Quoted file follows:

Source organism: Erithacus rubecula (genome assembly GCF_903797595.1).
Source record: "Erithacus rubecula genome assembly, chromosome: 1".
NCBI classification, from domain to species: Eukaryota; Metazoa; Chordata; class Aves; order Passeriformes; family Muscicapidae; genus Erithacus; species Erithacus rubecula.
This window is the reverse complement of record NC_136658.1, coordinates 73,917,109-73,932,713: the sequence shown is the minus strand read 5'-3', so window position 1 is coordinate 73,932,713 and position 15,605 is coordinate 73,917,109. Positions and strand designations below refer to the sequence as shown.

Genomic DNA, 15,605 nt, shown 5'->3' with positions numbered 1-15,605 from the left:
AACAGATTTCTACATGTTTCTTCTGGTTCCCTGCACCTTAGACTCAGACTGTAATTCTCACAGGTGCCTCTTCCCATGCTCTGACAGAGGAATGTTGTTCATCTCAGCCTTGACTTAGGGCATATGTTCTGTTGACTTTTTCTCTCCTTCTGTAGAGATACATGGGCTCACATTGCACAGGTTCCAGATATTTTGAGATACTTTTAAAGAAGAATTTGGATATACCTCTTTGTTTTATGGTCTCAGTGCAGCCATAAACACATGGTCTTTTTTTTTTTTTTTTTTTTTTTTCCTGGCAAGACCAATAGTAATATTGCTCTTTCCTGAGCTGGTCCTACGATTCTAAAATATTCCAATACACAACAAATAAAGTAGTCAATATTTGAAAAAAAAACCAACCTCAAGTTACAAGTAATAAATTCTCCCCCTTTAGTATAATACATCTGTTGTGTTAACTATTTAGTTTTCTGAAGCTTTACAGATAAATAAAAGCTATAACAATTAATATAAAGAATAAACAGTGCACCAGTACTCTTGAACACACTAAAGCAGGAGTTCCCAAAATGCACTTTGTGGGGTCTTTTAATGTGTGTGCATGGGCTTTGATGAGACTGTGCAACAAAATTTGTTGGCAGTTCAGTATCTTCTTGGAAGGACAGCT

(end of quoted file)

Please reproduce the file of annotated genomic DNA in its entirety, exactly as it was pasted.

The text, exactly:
Source organism: Erithacus rubecula (genome assembly GCF_903797595.1).
Source record: "Erithacus rubecula genome assembly, chromosome: 1".
NCBI classification, from domain to species: Eukaryota; Metazoa; Chordata; class Aves; order Passeriformes; family Muscicapidae; genus Erithacus; species Erithacus rubecula.
This window is the reverse complement of record NC_136658.1, coordinates 73,917,109-73,932,713: the sequence shown is the minus strand read 5'-3', so window position 1 is coordinate 73,932,713 and position 15,605 is coordinate 73,917,109. Positions and strand designations below refer to the sequence as shown.

Genomic DNA, 15,605 nt, shown 5'->3' with positions numbered 1-15,605 from the left:
AACAGATTTCTACATGTTTCTTCTGGTTCCCTGCACCTTAGACTCAGACTGTAATTCTCACAGGTGCCTCTTCCCATGCTCTGACAGAGGAATGTTGTTCATCTCAGCCTTGACTTAGGGCATATGTTCTGTTGACTTTTTCTCTCCTTCTGTAGAGATACATGGGCTCACATTGCACAGGTTCCAGATATTTTGAGATACTTTTAAAGAAGAATTTGGATATACCTCTTTGTTTTATGGTCTCAGTGCAGCCATAAACACATGGTCTTTTTTTTTTTTTTTTTTTTTTTTCCTGGCAAGACCAATAGTAATATTGCTCTTTCCTGAGCTGGTCCTACGATTCTAAAATATTCCAATACACAACAAATAAAGTAGTCAATATTTGAAAAAAAAACCAACCTCAAGTTACAAGTAATAAATTCTCCCCCTTTAGTATAATACATCTGTTGTGTTAACTATTTAGTTTTCTGAAGCTTTACAGATAAATAAAAGCTATAACAATTAATATAAAGAATAAACAGTGCACCAGTACTCTTGAACACACTAAAGCAGGAGTTCCCAAAATGCACTTTGTGGGGTCTTTTAATGTGTGTGCATGGGCTTTGATGAGACTGTGCAACAAAATTTGTTGGCAGTTCAGTATCTTCTTGGAAGGACAGCT